It's a fact; no market goes straight up or straight down. But what about gold? Will it rise to $5,000 an ounce?
Perhaps. But it won't happen overnight and there will be times to buy it on the way up.
And when will those times be?
The answer is simple: When the price of gold reverts back to the mean on a longer term investing time frame.
That's where I'm making my next major buy point of gold. That's the price level I'm waiting for. And it's found on the weekly chart.
Okay, at this point you are probably thinking, "If it were that easy, why isn't everybody doing this?"
Alas, a lot of people have tried.
The concept of "Reversion to the Mean" is not original by any stretch of the imagination. There are two things that I've seen that throw traders for a loop on this setup. The first is the temptation to take profits too soon.
How is taking profits bad?
They get excited about a too small of a profit. They take it, thinking they can buy back in at a later date. But then something unusual happens. The market continues higher!
Said traders panic about missing the move. They watch it run away without them. And instead of standing aside and chalking it up as a bad trade . . . they dive right back in.
This "emotional trade" is typically a bad one, getting them in right at an intermediate top of a move. They then have to spend time watching this market move against them. A profit and loss than glows red every day as the negative numbers get bigger and bigger.
This throws them off stride, dominates their thoughts, ruins their confidence, and hurts their bank account. What turns out to be a normal pullback, a reversion to the mean, turns into a loss for the trader who picked up the position at the wrong time.
All because the trader listened to his/her emotions.
The trader who sells too soon, panics and buys back in too late, then panics again and sells too soon, suffers big losses. It's a vicious, yet common, cycle of trading.
For most investors, reverting to the mean is a simple calculation. Place a 65 day moving average on a weekly chart. This provides the longer term "average price" and also represents the ideal price to get into a prevailing trend. In fact, any market that is trading above this price is considered to be in a long term bull market. And any market trading below this price is considered to be in a bear market.
Gold looked good at $1,800 an ounce?
Well, be patient. On the weekly chart, the 65 period moving average is sitting at $1,491.00 an ounce. That is still well below where we are trading now, even with the recent weakness we have seen in the yellow metal.
Anyone who panicked and bought the top of the gold move is going to have to sit through a continued decline back to the mean. Most of them won't last. If they bought bullion, sure, they can withstand the price tempest. But if they bought leveraged instruments such as futures or options, well, they are just plain out of luck.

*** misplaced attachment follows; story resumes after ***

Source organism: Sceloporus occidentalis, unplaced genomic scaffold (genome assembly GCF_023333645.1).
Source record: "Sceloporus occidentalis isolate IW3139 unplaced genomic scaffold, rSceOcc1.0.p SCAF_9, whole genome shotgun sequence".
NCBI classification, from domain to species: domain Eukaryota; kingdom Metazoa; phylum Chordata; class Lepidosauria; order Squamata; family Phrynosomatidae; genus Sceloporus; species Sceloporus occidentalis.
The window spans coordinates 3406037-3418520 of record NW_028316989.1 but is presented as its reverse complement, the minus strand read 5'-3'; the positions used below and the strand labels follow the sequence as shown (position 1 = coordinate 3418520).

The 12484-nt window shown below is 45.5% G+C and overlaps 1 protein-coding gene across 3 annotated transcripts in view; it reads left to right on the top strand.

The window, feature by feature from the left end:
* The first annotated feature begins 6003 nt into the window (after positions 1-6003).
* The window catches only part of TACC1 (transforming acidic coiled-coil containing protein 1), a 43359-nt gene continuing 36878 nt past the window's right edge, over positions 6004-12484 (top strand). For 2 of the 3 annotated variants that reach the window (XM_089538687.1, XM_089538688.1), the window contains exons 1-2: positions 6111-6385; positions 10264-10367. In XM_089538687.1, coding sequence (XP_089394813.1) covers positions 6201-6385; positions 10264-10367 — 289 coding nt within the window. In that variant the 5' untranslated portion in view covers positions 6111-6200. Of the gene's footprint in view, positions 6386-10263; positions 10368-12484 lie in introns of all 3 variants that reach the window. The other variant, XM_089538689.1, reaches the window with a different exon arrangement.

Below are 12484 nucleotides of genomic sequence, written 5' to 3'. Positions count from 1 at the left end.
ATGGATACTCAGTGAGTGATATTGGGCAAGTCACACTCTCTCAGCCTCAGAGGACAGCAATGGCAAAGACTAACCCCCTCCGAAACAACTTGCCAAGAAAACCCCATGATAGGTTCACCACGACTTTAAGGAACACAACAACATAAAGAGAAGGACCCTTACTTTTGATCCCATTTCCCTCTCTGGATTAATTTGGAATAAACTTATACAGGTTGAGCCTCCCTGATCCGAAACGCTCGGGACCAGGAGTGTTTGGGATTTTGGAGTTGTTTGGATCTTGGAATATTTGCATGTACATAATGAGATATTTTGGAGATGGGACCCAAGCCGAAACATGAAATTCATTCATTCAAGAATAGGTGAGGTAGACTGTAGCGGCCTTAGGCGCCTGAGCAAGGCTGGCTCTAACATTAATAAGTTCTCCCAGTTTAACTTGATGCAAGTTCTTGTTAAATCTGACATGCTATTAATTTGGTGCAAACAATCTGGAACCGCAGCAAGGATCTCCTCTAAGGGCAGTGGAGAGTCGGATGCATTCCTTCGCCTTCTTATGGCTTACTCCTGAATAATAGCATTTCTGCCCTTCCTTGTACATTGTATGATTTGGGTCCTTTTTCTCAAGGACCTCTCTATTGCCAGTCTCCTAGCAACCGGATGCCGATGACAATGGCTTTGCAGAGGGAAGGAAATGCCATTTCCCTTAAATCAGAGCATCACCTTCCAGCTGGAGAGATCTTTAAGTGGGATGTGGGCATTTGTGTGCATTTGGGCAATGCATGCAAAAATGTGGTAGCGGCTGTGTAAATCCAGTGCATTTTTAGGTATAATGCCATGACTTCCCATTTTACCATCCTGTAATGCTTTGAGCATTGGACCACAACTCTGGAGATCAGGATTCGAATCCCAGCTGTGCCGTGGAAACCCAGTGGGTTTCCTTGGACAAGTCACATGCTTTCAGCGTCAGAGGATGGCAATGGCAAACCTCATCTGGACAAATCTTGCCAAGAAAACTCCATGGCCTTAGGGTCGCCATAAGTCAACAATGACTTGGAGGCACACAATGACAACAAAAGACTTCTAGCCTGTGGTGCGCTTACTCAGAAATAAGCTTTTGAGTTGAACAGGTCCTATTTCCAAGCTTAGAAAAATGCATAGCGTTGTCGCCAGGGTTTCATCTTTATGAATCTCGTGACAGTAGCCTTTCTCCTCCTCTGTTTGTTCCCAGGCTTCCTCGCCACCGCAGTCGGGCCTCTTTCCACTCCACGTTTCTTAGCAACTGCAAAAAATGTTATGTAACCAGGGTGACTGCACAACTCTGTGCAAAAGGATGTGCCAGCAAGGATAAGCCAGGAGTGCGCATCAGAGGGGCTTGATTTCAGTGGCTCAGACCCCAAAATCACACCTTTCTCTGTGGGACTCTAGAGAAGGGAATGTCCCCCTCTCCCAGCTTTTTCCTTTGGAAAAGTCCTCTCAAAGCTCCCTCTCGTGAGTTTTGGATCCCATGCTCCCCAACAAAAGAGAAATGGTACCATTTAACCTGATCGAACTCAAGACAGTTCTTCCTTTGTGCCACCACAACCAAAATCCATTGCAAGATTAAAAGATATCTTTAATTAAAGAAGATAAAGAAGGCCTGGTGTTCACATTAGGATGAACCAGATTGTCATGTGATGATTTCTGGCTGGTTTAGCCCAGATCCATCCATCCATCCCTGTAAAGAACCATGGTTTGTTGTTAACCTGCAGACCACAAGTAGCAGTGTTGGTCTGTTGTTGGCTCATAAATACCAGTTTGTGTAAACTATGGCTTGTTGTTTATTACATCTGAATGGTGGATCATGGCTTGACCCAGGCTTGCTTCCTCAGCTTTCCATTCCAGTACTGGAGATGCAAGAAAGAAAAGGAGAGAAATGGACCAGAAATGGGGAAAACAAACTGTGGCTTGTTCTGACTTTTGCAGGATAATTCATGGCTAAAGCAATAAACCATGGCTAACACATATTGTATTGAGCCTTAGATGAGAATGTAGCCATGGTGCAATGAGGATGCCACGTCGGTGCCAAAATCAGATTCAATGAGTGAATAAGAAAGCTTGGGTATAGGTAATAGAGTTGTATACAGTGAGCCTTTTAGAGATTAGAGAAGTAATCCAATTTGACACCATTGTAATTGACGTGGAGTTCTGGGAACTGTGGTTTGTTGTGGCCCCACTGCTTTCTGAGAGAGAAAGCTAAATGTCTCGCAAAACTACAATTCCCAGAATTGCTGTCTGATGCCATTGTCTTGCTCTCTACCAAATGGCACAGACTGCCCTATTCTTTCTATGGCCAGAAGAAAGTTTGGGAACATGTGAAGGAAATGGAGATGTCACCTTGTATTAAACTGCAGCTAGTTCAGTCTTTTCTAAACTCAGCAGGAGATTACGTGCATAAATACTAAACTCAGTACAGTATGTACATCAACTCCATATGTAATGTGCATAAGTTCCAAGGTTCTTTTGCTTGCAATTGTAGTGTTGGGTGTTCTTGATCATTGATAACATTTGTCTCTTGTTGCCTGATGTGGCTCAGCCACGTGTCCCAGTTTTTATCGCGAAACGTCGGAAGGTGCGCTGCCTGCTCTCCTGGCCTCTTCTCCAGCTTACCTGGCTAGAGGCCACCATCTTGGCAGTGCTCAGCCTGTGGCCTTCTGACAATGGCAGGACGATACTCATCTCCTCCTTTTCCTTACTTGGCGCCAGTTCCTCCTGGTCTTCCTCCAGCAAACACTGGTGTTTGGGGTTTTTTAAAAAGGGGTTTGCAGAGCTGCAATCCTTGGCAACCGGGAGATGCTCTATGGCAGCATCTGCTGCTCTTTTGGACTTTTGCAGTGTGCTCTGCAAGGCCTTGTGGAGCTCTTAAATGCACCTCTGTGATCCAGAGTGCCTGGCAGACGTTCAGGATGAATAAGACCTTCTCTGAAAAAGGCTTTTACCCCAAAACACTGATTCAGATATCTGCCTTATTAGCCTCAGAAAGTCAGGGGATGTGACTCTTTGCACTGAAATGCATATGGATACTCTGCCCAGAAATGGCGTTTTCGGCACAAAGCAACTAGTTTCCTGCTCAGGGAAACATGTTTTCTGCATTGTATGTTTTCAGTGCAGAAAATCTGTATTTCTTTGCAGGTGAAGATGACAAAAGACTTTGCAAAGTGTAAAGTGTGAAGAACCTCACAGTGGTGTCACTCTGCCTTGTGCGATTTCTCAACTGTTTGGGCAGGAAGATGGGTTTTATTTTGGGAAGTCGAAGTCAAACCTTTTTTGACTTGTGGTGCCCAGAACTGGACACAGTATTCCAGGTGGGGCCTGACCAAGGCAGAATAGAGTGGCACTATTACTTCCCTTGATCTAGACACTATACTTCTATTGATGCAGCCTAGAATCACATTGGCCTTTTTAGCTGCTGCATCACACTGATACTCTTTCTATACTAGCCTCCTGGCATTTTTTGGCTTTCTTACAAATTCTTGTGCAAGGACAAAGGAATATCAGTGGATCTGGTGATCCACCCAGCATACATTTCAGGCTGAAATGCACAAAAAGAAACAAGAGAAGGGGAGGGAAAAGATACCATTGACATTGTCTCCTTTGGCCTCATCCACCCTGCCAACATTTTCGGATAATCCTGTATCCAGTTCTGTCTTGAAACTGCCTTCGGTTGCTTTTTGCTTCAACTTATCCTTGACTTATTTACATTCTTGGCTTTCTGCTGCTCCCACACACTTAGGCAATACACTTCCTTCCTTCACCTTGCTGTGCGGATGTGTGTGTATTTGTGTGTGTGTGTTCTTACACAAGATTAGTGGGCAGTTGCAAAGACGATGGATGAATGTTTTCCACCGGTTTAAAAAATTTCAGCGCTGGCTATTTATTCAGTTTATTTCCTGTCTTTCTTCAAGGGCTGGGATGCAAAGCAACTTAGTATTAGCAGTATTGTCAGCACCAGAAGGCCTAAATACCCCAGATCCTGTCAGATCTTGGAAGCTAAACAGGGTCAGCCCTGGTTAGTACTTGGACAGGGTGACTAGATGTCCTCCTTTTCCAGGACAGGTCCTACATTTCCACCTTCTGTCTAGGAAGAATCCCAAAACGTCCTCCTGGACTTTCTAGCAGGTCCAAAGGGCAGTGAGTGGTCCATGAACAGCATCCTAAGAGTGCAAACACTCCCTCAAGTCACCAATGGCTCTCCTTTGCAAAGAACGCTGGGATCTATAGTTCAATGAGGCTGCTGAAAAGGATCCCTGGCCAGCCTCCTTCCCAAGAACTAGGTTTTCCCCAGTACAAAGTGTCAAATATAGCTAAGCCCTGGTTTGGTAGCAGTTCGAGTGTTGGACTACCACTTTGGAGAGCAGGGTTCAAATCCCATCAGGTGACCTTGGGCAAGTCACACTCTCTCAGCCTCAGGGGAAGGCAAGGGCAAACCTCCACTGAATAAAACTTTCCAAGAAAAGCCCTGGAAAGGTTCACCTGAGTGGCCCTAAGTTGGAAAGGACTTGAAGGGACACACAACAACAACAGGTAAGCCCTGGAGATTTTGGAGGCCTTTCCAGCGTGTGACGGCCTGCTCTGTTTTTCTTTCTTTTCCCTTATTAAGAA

Leverage has to be timed properly to work. Longer term traders and investors who are aware of this simply tapped into the greatest strength a trader can have . . . patience. Patience equals good timing; and good timing equals superior investment returns.
My plan is to buy the GLD ETF, as well as in the money call options on GLD, some gold futures contracts, and some gold bullion on a pullback to the $1,500.00 level, which is just above the "mean price" at $1,491.00.
At this level, many traders who got in at $1,800.00 will be panicking and throwing in the towel. They won't be able to take the pain of their "paper losses" any longer. This frustration-selling will add the necessary fuel to the fire that causes market to revert back to their "average price."
This situation always repeats itself, and it will never change.
Because history always repeats itself; and whatís the primary ingredient in history?
In a nutshell, successful investing requires patience; patience to wait for a reversion to the mean.
Patience to overcome the blinding urge to chase a move if it takes off without you.
Patience to wait for the right price no matter how many articles you've read in the financial press stating the collapse of, in this case, the US Dollar.
Gold is a great market in which to invest, but it will not go straight up. Be patient for the move back to $1,500; and when it gets there, take your position, sit back, and wait a few years.
About the author:
John Carter's father was a Morgan Stanley stock broker. One day during high school, John came home from the mall where he was working at a store making cookies. He had saved up $1000 over the course of... Read Full Bio Ľ